About the eighth of every month, Juneau residents open their mailboxes to find a handful of utility bills.
Recently, however, Waste Management decided to bill customers quarterly - every three months - instead of monthly. This meant that suddenly there was a garbage bill of more than $70 facing the average homeowner. Other utilities, however, do not plan to follow suit.
"It was a business decision," said Waste Management Division Manager Kirk Duncan. "We had about 35,000 customers in Anchorage on three-months-in-advance billing, and 6,500 customers in Juneau on one-month-in-advance billing. We needed to clean that (disparity) up."
Waste Management made the decision in September and gave customers three months notice. "We went over and above on notification and were sensitive to the issue," Duncan said.
Waste Management had been billing its Anchorage customers on the three-month cycle since 1996. It decided Juneau customers should follow suit when the Regulatory Commission of Alaska required them to file a statewide tariff consolidating all refuse companies.
"We had to bring all the companies under one tariff," Duncan said. "It doesn't mean one rate, but it defines what is a can, what is a Dumpster. Previously, all the companies had different language in their tariffs. Now we had to adopt universal definitions."
Since the new billing cycle went into effect earlier this month, Duncan has not heard from consumers directly, but has heard from their representatives including Sen. Kim Elton, Rep. Bill Hudson and the Juneau Assembly that "senior citizens" and people on "fixed incomes" find this billing, which covers a minimum of three cans picked up weekly, troublesome.
Because of customer reactions, Waste Management has proposed introducing a single-can rate in Juneau. "We hope that proposal will be passed within 45 days," Duncan said Tuesday morning. The rate would be about $11.20 a month.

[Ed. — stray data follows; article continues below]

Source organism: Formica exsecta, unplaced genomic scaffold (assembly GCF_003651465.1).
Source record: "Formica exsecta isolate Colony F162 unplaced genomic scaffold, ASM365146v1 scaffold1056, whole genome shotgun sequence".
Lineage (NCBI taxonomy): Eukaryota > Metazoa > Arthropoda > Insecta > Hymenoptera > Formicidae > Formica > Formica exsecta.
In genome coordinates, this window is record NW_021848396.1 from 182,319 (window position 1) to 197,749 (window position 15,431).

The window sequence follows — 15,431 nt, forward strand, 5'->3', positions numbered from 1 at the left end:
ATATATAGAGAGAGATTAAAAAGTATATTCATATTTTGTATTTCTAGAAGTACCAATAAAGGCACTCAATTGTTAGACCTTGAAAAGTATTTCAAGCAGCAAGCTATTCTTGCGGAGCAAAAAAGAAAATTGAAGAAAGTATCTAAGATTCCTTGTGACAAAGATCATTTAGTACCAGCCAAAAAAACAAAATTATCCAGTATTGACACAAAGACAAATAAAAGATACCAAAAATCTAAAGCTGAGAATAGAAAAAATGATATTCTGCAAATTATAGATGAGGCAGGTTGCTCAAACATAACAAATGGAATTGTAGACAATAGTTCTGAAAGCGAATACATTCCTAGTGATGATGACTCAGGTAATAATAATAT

Other utility companies say they won't follow Waste Management's quarterly billing practice.
"No, we don't plan to change our billing cycle," said David Stone, vice president of consumer affairs for Alaska Electric Light & Power, "because energy use is such a big part of people's bills. We think it would be a burden. And you can't bill in advance until the meter has been read, so it doesn't make any sense."
The city of Juneau bills homeowners and businesses for water and sewer.
"Two years ago we discussed going to alternative cycles other than monthly - such as advance billing - in order to reduce the work flow associated with billing," said Craig Duncan, city finance director. "What we decided to do was the same as AEL&P has done: Allow direct payment from checking accounts."
This kind of payment is called Automatic Clearing House, or ACH. Banks are furnished with a list of their customers who have authorized automatic payments, and on a specific day, deductions are made and the amounts forwarded to the city. Since this option was offered about a year ago, about 15 percent of the city's 7,500 utilities customers have opted for it.
Like AEL&P, the city did not want to overwhelm customers with large bills. "With the price of water and sewer averaging $55, two or three months would make the bill so large it would be onerous, so we decided not to do that," Duncan said.
Although it has not changed its billing cycle, the city has saved paperwork and postage by another method - allowing customers to receive bills by e-mail.
"They get an electronic bill rather than a paper one," Duncan said. "The advantage is that you can be traveling and still access your e-mail and see what your payment should be."
Going to bills every other month represents the largest savings for the biller, he said, because it saves 50 percent of the workload. Going to quarterly billing saves only 50 percent more.
Like the city, GCI has decided not to issue multi-month bills for its long-distance telephone and cable TV residential customers, said David Morris, company spokesman. "One or the other goes to most of the households in Juneau, but we don't plan to change our billing cycles."
Since GCI sends bills to customers all over the state, it has separated them into six cycles, or batches, one generated every five days of the month. "It would be a mess if we sent them all at the same time, and got back payments all at the same time," Morris said.
Ann Chandonnet can be reached at email@example.com.